Fog Predicting Snow?
Name: Phillip Dean C.
Date: Sunday, October 27, 2002
Our local TV weather"scientist" equates the number of
foggy mornings in August to the anticipated number of snow days for the
I have a problem grasping this logic...are the two phenomena not mutually
The TV weatherman may have found some statistical relationship between
the two phenomena over a period of time. However, what we call the
"confidence level" of that relationship has to be very marginal. Do not
put any stock in that relationship. My guess is that if you looked
closely at the data you may find that an average of the number
of foggy mornings over 20 or 30 years is similar to the number of
snow days in the following winter. However, that does not mean (and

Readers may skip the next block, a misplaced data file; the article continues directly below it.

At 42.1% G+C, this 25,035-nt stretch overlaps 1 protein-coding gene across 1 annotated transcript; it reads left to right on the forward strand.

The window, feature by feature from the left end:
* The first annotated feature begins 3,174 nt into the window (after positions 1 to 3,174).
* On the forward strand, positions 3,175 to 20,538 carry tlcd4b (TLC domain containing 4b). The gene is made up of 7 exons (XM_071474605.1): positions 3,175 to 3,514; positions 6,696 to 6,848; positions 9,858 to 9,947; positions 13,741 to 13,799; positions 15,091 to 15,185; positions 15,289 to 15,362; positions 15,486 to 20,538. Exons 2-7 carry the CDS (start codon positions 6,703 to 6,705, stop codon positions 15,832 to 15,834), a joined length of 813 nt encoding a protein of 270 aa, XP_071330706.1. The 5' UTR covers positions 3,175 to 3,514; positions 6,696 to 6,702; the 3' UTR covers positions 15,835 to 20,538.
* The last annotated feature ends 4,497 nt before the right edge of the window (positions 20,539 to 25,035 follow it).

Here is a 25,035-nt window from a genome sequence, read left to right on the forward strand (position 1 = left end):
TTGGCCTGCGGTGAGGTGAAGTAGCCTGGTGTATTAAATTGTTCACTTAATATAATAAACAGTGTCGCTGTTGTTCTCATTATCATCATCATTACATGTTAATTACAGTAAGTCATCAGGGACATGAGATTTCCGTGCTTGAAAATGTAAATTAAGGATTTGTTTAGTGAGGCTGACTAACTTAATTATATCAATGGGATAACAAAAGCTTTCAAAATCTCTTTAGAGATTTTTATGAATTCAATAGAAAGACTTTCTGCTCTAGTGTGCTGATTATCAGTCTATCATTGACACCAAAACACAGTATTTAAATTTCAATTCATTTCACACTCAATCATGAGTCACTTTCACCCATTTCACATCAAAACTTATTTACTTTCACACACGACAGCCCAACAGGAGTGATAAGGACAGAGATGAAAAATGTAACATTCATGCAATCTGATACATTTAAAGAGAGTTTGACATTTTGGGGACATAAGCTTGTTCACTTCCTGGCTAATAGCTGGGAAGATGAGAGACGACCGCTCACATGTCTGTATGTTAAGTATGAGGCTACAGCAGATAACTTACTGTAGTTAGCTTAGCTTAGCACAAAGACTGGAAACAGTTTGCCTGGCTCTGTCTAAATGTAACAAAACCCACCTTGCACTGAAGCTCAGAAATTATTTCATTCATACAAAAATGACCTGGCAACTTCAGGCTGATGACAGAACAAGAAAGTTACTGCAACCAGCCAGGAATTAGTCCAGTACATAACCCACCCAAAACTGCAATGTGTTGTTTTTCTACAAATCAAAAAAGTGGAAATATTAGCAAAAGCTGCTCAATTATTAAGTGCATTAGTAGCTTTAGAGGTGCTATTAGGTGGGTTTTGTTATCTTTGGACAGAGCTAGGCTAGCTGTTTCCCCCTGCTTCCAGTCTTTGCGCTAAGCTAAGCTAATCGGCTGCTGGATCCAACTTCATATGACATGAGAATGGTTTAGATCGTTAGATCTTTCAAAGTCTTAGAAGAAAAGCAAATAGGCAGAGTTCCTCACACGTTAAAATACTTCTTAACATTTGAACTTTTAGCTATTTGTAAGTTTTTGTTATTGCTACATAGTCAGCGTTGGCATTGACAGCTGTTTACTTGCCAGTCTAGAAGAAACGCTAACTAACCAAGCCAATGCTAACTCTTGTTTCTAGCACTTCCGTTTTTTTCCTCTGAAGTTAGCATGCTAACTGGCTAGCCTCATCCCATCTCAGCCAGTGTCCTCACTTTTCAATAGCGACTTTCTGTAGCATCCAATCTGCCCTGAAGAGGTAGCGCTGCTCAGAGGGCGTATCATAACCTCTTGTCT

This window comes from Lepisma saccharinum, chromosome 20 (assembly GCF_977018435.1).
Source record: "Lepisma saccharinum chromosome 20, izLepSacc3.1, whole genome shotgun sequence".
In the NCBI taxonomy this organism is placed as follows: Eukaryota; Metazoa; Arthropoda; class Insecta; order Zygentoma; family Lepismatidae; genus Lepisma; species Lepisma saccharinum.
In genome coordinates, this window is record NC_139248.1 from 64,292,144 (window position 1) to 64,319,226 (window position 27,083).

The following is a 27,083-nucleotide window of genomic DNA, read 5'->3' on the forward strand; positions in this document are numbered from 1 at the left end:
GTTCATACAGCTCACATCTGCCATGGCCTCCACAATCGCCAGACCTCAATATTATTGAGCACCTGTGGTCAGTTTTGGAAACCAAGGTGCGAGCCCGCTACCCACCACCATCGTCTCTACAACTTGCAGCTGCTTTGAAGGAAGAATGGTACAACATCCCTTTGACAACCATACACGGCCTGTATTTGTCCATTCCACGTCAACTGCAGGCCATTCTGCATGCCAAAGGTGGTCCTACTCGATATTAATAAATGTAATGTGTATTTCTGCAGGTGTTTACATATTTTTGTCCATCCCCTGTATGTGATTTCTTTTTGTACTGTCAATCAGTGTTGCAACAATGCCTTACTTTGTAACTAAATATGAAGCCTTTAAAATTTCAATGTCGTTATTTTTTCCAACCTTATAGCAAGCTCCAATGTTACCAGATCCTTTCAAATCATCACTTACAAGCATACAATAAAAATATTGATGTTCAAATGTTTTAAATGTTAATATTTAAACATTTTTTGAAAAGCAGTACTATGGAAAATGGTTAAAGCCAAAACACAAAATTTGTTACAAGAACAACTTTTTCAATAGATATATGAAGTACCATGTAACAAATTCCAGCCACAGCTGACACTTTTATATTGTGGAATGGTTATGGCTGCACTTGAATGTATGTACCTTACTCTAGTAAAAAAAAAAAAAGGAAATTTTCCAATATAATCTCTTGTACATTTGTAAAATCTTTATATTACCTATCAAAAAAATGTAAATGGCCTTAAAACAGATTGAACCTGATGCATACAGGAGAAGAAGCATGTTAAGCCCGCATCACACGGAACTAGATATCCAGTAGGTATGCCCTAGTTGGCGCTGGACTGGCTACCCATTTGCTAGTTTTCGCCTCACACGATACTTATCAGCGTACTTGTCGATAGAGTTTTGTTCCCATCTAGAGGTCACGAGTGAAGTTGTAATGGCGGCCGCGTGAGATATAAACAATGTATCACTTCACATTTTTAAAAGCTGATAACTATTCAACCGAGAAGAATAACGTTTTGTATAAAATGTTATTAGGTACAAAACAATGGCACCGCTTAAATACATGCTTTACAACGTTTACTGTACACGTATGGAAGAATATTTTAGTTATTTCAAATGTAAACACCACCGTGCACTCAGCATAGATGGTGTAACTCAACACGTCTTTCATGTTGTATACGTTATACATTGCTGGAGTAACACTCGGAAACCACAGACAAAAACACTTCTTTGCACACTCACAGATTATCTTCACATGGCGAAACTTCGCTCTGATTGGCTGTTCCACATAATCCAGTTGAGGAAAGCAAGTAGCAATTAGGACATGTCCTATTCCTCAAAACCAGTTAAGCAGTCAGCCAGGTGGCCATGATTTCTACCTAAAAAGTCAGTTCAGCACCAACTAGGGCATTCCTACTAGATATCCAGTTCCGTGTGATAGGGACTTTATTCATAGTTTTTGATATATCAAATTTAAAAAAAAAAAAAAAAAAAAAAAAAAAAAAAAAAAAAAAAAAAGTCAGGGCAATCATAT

I can bet doesn't) that that will be true for any one year, with rare
exceptions. Just like the Old Farmer's Almanac weather predictions,
which are based on climatological means, your TV weatherman's predictor
of snow days is no more valid for a particular year. A professional
meteorologist, like myself, is not likely to make such statements.
David R. Cook
Atmospheric Research Section
Environmental Research Division
Argonne National Laboratory
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Update: June 2012